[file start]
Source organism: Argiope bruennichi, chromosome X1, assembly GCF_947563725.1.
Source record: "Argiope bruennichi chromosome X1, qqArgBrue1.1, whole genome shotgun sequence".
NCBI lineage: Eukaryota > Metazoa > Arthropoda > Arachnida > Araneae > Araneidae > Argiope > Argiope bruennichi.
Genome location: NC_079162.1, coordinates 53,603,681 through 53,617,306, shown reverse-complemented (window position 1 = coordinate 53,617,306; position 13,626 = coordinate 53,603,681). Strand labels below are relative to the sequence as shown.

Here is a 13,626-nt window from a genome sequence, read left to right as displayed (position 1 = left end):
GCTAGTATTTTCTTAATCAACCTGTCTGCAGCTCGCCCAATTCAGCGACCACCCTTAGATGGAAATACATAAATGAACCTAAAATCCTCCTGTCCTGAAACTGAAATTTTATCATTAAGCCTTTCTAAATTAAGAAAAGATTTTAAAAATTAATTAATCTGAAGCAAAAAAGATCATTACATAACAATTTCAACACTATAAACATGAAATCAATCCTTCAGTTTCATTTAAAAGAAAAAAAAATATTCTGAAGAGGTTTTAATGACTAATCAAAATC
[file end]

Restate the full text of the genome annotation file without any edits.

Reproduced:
Source organism: Argiope bruennichi, chromosome X1, assembly GCF_947563725.1.
Source record: "Argiope bruennichi chromosome X1, qqArgBrue1.1, whole genome shotgun sequence".
NCBI lineage: Eukaryota > Metazoa > Arthropoda > Arachnida > Araneae > Araneidae > Argiope > Argiope bruennichi.
Genome location: NC_079162.1, coordinates 53,603,681 through 53,617,306, shown reverse-complemented (window position 1 = coordinate 53,617,306; position 13,626 = coordinate 53,603,681). Strand labels below are relative to the sequence as shown.

Here is a 13,626-nt window from a genome sequence, read left to right as displayed (position 1 = left end):
GCTAGTATTTTCTTAATCAACCTGTCTGCAGCTCGCCCAATTCAGCGACCACCCTTAGATGGAAATACATAAATGAACCTAAAATCCTCCTGTCCTGAAACTGAAATTTTATCATTAAGCCTTTCTAAATTAAGAAAAGATTTTAAAAATTAATTAATCTGAAGCAAAAAAGATCATTACATAACAATTTCAACACTATAAACATGAAATCAATCCTTCAGTTTCATTTAAAAGAAAAAAAAATATTCTGAAGAGGTTTTAATGACTAATCAAAATC